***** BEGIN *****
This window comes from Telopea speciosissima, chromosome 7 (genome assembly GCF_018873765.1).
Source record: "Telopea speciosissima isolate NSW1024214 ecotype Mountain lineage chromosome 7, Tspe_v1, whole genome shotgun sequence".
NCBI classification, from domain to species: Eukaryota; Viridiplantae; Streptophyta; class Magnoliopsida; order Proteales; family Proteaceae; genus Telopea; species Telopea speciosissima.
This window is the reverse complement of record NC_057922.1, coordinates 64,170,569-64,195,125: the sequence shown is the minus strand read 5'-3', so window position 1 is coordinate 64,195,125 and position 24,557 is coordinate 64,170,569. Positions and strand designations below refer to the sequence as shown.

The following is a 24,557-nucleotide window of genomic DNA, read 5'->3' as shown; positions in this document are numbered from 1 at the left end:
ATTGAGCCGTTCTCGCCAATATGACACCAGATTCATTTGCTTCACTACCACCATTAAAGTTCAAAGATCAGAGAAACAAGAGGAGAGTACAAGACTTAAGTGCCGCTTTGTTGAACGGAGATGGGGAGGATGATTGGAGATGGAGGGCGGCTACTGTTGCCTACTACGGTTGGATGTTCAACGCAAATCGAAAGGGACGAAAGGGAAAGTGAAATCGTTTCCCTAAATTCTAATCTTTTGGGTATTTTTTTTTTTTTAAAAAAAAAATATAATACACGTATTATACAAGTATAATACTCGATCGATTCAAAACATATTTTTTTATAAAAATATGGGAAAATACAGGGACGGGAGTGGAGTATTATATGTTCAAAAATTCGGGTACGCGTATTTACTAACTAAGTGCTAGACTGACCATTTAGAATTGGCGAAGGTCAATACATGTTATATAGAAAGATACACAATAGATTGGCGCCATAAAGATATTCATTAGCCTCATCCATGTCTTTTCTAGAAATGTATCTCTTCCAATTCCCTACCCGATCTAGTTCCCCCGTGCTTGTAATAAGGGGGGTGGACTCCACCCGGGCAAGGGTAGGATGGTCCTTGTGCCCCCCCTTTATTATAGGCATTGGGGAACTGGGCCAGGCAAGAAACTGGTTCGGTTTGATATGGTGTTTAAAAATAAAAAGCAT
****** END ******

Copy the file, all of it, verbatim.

This window comes from Telopea speciosissima, chromosome 7 (genome assembly GCF_018873765.1).
Source record: "Telopea speciosissima isolate NSW1024214 ecotype Mountain lineage chromosome 7, Tspe_v1, whole genome shotgun sequence".
NCBI classification, from domain to species: Eukaryota; Viridiplantae; Streptophyta; class Magnoliopsida; order Proteales; family Proteaceae; genus Telopea; species Telopea speciosissima.
This window is the reverse complement of record NC_057922.1, coordinates 64,170,569-64,195,125: the sequence shown is the minus strand read 5'-3', so window position 1 is coordinate 64,195,125 and position 24,557 is coordinate 64,170,569. Positions and strand designations below refer to the sequence as shown.

The following is a 24,557-nucleotide window of genomic DNA, read 5'->3' as shown; positions in this document are numbered from 1 at the left end:
ATTGAGCCGTTCTCGCCAATATGACACCAGATTCATTTGCTTCACTACCACCATTAAAGTTCAAAGATCAGAGAAACAAGAGGAGAGTACAAGACTTAAGTGCCGCTTTGTTGAACGGAGATGGGGAGGATGATTGGAGATGGAGGGCGGCTACTGTTGCCTACTACGGTTGGATGTTCAACGCAAATCGAAAGGGACGAAAGGGAAAGTGAAATCGTTTCCCTAAATTCTAATCTTTTGGGTATTTTTTTTTTTTTAAAAAAAAAATATAATACACGTATTATACAAGTATAATACTCGATCGATTCAAAACATATTTTTTTATAAAAATATGGGAAAATACAGGGACGGGAGTGGAGTATTATATGTTCAAAAATTCGGGTACGCGTATTTACTAACTAAGTGCTAGACTGACCATTTAGAATTGGCGAAGGTCAATACATGTTATATAGAAAGATACACAATAGATTGGCGCCATAAAGATATTCATTAGCCTCATCCATGTCTTTTCTAGAAATGTATCTCTTCCAATTCCCTACCCGATCTAGTTCCCCCGTGCTTGTAATAAGGGGGGTGGACTCCACCCGGGCAAGGGTAGGATGGTCCTTGTGCCCCCCCTTTATTATAGGCATTGGGGAACTGGGCCAGGCAAGAAACTGGTTCGGTTTGATATGGTGTTTAAAAATAAAAAGCAT